Have you been looking up the past few nights, trying to see the Perseid Meteor Shower? Many of our readers have been turning their eyes — and cameras — to the skies, with spectacular results. This year’s Perseids were predicted to be one of the best ever, since there has been little to no moonlight to upstage the shower. As you can see from the images here, many astrophotographers were able to capture fast and bright meteors, and even some that left persistent trains.
Remember, tonight (Wednesday, August 12, 2015) is projected to be the peak, so if you’ve got clear skies, take advantage of this opportunity to see a great meteor shower. You can find out how and when to see them in our previous detailed articles by our in-house observing experts David Dickinson and Bob King.
And enjoy the view from our readers in this gallery of 2015 Perseids:
Prolific night sky photographer John Chumack near Dayton, Ohio put together this video of 81 Perseid meteors he captured on August 12, 2015 with his Automated low light -Meteor Video Camera Network:
If you are clouded out, you can still enjoy the shower. NASA TV will be tracking the Perseids live on Wednesday, August 12 starting at 10PM EDT/02:00 UT:
The venerable ‘old faithful of meteor showers’ is on tap for this week, as the August Perseids gear up for their yearly performance. Observers are already reporting enhanced rates from this past weekend, and the next few mornings are crucial for catching this sure-fire meteor shower.
First, here’s a quick rundown on prospects for 2015. The peak of the shower as per theoretical modeling conducted by Jérémie Vaubaillon projects a broad early maximum starting around Wednesday, August 12th at 18:39 UT/2:39 PM EDT. This favors northeastern Asia in the early morning hours, as the 1862 dust trail laid down by Comet 109P Swift-Tuttle — the source of the Perseids — passes 80,000 km (20% of the Earth-Moon distance, or about twice the distance to geostationary orbit) from the Earth. This is worth noting, as the last time we encountered this same stream was 2004, when the Perseids treated observers to enhanced rates up towards 200 per hour. Typically, the Perseids exhibit a Zenithal Hourly Rate (ZHR) of 80-100 per hour on most years.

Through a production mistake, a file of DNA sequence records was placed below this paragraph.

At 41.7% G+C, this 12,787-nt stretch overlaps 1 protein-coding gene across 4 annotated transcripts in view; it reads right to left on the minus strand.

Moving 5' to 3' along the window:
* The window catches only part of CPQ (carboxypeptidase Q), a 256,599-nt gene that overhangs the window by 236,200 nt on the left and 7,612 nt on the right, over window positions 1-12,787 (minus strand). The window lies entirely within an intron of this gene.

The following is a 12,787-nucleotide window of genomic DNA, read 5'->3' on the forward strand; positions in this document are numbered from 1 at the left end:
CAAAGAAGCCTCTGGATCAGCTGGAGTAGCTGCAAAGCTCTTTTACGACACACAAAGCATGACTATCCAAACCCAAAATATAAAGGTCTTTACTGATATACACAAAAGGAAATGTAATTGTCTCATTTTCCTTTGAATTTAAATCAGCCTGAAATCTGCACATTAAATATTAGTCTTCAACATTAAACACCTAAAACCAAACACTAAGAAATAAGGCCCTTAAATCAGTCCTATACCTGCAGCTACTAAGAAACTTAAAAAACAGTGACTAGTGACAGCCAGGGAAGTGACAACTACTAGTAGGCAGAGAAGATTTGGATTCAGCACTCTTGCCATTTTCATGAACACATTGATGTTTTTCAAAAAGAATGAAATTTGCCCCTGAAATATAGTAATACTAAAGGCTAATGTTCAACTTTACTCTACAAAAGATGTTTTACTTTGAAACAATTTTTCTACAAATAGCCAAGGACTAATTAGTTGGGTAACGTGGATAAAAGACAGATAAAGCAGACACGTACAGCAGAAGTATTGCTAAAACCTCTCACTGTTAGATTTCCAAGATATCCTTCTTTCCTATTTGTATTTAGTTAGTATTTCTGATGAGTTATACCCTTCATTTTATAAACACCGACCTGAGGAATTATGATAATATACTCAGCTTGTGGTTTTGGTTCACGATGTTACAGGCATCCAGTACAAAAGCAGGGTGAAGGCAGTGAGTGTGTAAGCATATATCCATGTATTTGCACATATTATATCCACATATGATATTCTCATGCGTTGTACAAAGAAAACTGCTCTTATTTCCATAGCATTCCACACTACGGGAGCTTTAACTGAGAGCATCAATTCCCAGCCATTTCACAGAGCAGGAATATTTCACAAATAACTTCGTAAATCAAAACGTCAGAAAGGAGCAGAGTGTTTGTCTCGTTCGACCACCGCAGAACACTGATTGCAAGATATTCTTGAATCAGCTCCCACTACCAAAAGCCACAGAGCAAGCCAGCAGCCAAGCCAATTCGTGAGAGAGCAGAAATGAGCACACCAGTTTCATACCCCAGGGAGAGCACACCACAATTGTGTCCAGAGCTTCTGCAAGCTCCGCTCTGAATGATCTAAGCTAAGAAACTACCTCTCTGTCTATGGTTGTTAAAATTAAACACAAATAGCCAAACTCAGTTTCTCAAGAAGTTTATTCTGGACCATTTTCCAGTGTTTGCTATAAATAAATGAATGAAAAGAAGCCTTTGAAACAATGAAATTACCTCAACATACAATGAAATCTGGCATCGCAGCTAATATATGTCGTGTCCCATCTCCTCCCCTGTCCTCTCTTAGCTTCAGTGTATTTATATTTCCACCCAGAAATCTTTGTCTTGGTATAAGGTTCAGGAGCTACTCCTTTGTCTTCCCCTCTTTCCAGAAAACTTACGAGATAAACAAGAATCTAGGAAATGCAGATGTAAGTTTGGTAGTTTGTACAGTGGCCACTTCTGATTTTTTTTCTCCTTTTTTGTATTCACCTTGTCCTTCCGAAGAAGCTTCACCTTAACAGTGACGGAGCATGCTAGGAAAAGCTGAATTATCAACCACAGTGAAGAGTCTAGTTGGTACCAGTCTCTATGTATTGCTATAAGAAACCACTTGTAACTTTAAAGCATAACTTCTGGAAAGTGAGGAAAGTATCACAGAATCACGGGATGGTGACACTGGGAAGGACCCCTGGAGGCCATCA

This translates into a local peak for observers worldwide on the mornings of August 12th and 13th. Comet 109P Swift-Tuttle orbits the Sun once every 120 years, and last reached perihelion in 1992, enhancing the rates of the Perseids throughout the 1990s.
Don’t live in northeast Asia? Don’t despair, as meteor showers such as the Perseids can exhibit broad multiple peaks which may arrive early or late. Mornings pre-dawn are the best time to spy meteors, as the Earth has turned forward into the meteor stream past local midnight, and rushes headlong into the oncoming stream of meteor debris. It’s a metaphor that us Floridians know all too well: the front windshield of the car gets all the bugs!
Weather prospects — particularly cloud cover, or hopefully, the lack of it — is a factor on every observer’s mind leading up to a successful meteor hunting expedition. Fortunately here in the United States southeast, August mornings are typically clear, until daytime heating gives way to afternoon thunder storms. About 48 hours out, we’re seeing favorable cloud cover prospects for everyone in the CONUS except perhaps the U.S. northeast.
The Moon is also under 48 hours from New on Wednesday, allowing for dark skies. This is the closest New Moon to the peak of the Perseids we’ve had since 2007, and it won’t be this close again until 2018.
Fun fact: the August Perseids, October Orionids, November Leonids AND the December Geminids are roughly spaced on the calendar in such a way that if the Moon phase is favorable for one shower on a particular year, it’ll nearly always be favorable (and vice versa) on the others as well.
Sky watchers have observed the annual Perseid meteors since antiquity, and the shower is often referred to as ‘The Tears of Saint Lawrence.’ The Romans martyred Saint Lawrence on a hot grid iron on August 10th, 258 AD. The radiant crosses from the constellation Perseus in early August, and sits right on the border of Cassiopeia and Camelopardalis on August 12th at right ascension 3 hours 10’ and declination +50N 50.’ Technically, the shower should have the tongue-twisting moniker of the ‘Camelopardalids’ or perhaps the ‘Cassiopeiaids!’
The last few years have seen respectable activity from the Perseids:
2014- ZHR = 68 (Full Moon year)
2013- ZHR = 110
2012- ZHR = 120
2011- ZHR = 60 (Full Moon year)
2010- ZHR = 90
You can see the light-polluting impact of the nearly Full Moon on the previous years listed above. Light pollution has a drastic effect on the number of Perseids you’ll see. Keep in mind, a ZHR is an ideal rate, assuming the radiant is directly overhead and skies are perfectly dark. Most observers will see significantly less. We like to watch at an angle about 45 degrees from the radiant, to catch meteors in sidelong profile.
Imaging the Perseids is as simple as setting up a DSLR on a tripod as taking long exposures of the sky with a wide angle lens. Be sure to take several test shots to get the combination of f-stop/ISO/and exposure just right for current sky conditions. This year, we’ll be testing a new intervalometer to take automated exposures while we count meteors.
Clouded out? NASA TV will be tracking the Perseids live on Wednesday, August 12th starting at 10PM EDT/02:00 UT:
Remember, you don’t need sophisticated gear to watch the Perseids… just a working set of ‘Mark-1 eyeballs.’ You can even ‘hear’ meteor pings on an FM radio on occasion similar to lightning static if you simply tune to an unused spot on the dial. Sometimes, you’ll even hear a distant radio station come into focus as it’s reflected off of an ionized meteor trail: